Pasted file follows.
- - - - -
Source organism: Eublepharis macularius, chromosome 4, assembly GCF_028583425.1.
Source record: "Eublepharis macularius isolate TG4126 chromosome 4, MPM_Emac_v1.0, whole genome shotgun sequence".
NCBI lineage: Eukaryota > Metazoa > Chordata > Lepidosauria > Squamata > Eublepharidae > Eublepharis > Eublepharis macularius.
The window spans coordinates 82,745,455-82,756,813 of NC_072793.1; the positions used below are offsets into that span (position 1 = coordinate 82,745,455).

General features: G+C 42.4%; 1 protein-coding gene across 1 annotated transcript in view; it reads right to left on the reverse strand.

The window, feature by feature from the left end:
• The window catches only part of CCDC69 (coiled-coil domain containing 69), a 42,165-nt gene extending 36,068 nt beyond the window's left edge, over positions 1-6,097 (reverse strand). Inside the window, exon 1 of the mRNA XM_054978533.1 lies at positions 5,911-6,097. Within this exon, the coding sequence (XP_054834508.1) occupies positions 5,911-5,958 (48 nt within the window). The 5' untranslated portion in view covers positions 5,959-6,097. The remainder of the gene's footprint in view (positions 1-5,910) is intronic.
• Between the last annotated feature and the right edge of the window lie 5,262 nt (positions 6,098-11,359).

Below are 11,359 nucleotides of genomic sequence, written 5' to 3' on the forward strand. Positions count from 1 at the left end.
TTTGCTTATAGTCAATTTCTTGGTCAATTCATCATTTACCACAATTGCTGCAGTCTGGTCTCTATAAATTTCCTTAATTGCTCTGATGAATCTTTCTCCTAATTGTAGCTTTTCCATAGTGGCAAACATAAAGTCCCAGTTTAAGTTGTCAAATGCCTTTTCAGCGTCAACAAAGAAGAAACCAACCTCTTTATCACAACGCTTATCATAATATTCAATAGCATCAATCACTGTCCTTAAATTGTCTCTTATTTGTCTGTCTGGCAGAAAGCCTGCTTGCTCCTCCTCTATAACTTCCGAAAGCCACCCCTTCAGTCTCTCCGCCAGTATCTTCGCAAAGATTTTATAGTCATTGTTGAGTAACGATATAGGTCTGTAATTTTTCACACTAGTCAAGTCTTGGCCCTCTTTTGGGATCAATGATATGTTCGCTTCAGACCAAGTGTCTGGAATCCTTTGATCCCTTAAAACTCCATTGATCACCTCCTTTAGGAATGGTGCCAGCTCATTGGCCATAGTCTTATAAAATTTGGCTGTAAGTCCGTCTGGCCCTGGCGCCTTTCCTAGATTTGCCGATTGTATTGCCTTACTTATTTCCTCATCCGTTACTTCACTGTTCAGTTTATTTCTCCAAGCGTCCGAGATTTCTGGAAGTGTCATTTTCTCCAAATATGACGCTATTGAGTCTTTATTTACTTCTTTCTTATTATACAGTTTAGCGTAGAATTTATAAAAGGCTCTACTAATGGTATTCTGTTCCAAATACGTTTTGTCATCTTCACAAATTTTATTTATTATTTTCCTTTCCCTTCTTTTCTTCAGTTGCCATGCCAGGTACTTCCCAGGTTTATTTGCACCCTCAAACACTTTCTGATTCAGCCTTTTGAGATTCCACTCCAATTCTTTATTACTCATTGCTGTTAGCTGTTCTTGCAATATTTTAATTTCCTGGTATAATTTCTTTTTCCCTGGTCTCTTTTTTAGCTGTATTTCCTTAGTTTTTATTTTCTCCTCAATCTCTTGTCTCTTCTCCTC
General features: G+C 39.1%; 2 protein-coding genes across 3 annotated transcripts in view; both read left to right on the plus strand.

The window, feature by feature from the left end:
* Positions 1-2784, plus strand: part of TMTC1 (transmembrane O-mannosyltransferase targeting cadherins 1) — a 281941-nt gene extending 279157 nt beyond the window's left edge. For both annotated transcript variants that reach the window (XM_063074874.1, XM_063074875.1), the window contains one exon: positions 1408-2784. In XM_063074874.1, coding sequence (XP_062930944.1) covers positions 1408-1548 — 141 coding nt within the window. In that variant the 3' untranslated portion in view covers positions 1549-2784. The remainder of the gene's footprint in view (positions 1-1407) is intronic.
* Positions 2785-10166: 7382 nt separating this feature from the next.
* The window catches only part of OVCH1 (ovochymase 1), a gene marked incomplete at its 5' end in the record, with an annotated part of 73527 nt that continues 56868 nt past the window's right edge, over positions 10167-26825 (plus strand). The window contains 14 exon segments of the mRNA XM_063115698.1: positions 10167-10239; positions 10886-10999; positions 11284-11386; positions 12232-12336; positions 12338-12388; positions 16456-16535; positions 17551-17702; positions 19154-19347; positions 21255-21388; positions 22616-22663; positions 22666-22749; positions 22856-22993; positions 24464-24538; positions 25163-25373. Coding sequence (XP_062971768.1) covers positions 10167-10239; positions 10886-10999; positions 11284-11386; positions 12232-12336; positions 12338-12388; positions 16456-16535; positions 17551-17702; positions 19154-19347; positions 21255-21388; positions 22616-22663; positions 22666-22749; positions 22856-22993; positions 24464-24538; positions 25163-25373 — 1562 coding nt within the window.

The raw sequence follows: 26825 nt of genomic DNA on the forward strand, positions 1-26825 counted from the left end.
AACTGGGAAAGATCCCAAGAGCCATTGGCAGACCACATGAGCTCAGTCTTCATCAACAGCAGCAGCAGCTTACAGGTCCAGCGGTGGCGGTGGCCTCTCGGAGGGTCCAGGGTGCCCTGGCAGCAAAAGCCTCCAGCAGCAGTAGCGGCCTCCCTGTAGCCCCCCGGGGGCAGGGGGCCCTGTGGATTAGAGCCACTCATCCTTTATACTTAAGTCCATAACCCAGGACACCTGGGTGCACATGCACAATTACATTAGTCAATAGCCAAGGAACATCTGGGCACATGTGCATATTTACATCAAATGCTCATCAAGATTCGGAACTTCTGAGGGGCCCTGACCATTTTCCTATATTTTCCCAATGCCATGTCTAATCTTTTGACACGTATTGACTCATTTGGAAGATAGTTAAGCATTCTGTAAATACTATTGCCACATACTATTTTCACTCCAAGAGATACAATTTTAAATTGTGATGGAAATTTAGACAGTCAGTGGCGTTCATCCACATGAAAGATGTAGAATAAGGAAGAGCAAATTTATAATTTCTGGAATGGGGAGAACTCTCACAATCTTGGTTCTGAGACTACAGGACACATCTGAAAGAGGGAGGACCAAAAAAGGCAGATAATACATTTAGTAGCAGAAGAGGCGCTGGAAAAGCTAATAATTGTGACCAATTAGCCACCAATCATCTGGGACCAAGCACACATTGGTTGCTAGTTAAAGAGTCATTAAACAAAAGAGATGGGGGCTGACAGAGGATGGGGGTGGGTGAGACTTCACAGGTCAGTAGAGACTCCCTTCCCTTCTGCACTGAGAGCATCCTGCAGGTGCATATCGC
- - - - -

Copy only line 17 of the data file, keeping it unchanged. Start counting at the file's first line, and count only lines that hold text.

AACTGGGAAAGATCCCAAGAGCCATTGGCAGACCACATGAGCTCAGTCTTCATCAACAGCAGCAGCAGCTTACAGGTCCAGCGGTGGCGGTGGCCTCTCGGAGGGTCCAGGGTGCCCTGGCAGCAAAAGCCTCCAGCAGCAGTAGCGGCCTCCCTGTAGCCCCCCGGGGGCAGGGGGCCCTGTGGATTAGAGCCACTCATCCTTTATACTTAAGTCCATAACCCAGGACACCTGGGTGCACATGCACAATTACATTAGTCAATAGCCAAGGAACATCTGGGCACATGTGCATATTTACATCAAATGCTCATCAAGATTCGGAACTTCTGAGGGGCCCTGACCATTTTCCTATATTTTCCCAATGCCATGTCTAATCTTTTGACACGTATTGACTCATTTGGAAGATAGTTAAGCATTCTGTAAATACTATTGCCACATACTATTTTCACTCCAAGAGATACAATTTTAAATTGTGATGGAAATTTAGACAGTCAGTGGCGTTCATCCACATGAAAGATGTAGAATAAGGAAGAGCAAATTTATAATTTCTGGAATGGGGAGAACTCTCACAATCTTGGTTCTGAGACTACAGGACACATCTGAAAGAGGGAGGACCAAAAAAGGCAGATAATACATTTAGTAGCAGAAGAGGCGCTGGAAAAGCTAATAATTGTGACCAATTAGCCACCAATCATCTGGGACCAAGCACACATTGGTTGCTAGTTAAAGAGTCATTAAACAAAAGAGATGGGGGCTGACAGAGGATGGGGGTGGGTGAGACTTCACAGGTCAGTAGAGACTCCCTTCCCTTCTGCACTGAGAGCATCCTGCAGGTGCATATCGC